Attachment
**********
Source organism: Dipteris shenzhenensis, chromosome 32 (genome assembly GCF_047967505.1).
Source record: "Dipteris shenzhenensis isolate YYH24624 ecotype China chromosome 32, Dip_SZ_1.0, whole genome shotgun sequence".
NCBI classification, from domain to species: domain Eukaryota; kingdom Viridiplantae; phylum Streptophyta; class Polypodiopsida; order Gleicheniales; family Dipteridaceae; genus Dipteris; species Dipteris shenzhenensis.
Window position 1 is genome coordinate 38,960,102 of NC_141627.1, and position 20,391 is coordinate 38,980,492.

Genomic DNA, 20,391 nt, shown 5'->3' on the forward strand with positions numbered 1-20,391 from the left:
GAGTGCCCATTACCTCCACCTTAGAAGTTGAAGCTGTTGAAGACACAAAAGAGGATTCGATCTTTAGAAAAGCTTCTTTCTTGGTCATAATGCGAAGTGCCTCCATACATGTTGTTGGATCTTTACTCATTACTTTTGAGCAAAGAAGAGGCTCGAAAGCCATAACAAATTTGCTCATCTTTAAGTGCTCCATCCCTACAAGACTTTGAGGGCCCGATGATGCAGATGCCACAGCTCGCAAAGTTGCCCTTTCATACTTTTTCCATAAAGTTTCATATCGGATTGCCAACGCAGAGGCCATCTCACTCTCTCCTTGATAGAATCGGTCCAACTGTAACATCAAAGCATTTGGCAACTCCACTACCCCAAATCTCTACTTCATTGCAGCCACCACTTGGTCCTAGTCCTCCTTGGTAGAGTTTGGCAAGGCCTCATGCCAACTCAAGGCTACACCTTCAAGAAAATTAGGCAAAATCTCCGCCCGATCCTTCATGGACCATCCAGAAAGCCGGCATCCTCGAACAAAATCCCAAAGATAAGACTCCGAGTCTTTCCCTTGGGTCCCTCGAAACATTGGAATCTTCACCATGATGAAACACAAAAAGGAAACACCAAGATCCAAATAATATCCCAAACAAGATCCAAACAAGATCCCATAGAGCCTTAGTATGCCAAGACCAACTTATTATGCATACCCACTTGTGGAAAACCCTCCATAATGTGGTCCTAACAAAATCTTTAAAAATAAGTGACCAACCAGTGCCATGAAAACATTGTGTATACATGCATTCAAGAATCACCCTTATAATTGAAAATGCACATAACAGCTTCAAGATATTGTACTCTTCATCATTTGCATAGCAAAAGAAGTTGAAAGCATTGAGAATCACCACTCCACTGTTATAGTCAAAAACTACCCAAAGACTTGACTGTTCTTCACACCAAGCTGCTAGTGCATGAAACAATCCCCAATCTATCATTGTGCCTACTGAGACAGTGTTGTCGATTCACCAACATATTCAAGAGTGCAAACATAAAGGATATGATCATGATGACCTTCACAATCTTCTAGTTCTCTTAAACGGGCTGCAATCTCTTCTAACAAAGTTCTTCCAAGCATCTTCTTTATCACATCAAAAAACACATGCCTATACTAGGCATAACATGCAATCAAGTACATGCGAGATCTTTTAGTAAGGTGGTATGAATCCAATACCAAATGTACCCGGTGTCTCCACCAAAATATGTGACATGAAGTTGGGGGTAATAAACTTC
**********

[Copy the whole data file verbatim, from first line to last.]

Source organism: Dipteris shenzhenensis, chromosome 32 (genome assembly GCF_047967505.1).
Source record: "Dipteris shenzhenensis isolate YYH24624 ecotype China chromosome 32, Dip_SZ_1.0, whole genome shotgun sequence".
NCBI classification, from domain to species: domain Eukaryota; kingdom Viridiplantae; phylum Streptophyta; class Polypodiopsida; order Gleicheniales; family Dipteridaceae; genus Dipteris; species Dipteris shenzhenensis.
Window position 1 is genome coordinate 38,960,102 of NC_141627.1, and position 20,391 is coordinate 38,980,492.

Genomic DNA, 20,391 nt, shown 5'->3' on the forward strand with positions numbered 1-20,391 from the left:
GAGTGCCCATTACCTCCACCTTAGAAGTTGAAGCTGTTGAAGACACAAAAGAGGATTCGATCTTTAGAAAAGCTTCTTTCTTGGTCATAATGCGAAGTGCCTCCATACATGTTGTTGGATCTTTACTCATTACTTTTGAGCAAAGAAGAGGCTCGAAAGCCATAACAAATTTGCTCATCTTTAAGTGCTCCATCCCTACAAGACTTTGAGGGCCCGATGATGCAGATGCCACAGCTCGCAAAGTTGCCCTTTCATACTTTTTCCATAAAGTTTCATATCGGATTGCCAACGCAGAGGCCATCTCACTCTCTCCTTGATAGAATCGGTCCAACTGTAACATCAAAGCATTTGGCAACTCCACTACCCCAAATCTCTACTTCATTGCAGCCACCACTTGGTCCTAGTCCTCCTTGGTAGAGTTTGGCAAGGCCTCATGCCAACTCAAGGCTACACCTTCAAGAAAATTAGGCAAAATCTCCGCCCGATCCTTCATGGACCATCCAGAAAGCCGGCATCCTCGAACAAAATCCCAAAGATAAGACTCCGAGTCTTTCCCTTGGGTCCCTCGAAACATTGGAATCTTCACCATGATGAAACACAAAAAGGAAACACCAAGATCCAAATAATATCCCAAACAAGATCCAAACAAGATCCCATAGAGCCTTAGTATGCCAAGACCAACTTATTATGCATACCCACTTGTGGAAAACCCTCCATAATGTGGTCCTAACAAAATCTTTAAAAATAAGTGACCAACCAGTGCCATGAAAACATTGTGTATACATGCATTCAAGAATCACCCTTATAATTGAAAATGCACATAACAGCTTCAAGATATTGTACTCTTCATCATTTGCATAGCAAAAGAAGTTGAAAGCATTGAGAATCACCACTCCACTGTTATAGTCAAAAACTACCCAAAGACTTGACTGTTCTTCACACCAAGCTGCTAGTGCATGAAACAATCCCCAATCTATCATTGTGCCTACTGAGACAGTGTTGTCGATTCACCAACATATTCAAGAGTGCAAACATAAAGGATATGATCATGATGACCTTCACAATCTTCTAGTTCTCTTAAACGGGCTGCAATCTCTTCTAACAAAGTTCTTCCAAGCATCTTCTTTATCACATCAAAAAACACATGCCTATACTAGGCATAACATGCAATCAAGTACATGCGAGATCTTTTAGTAAGGTGGTATGAATCCAATACCAAATGTACCCGGTGTCTCCACCAAAATATGTGACATGAAGTTGGGGGTAATAAACTTC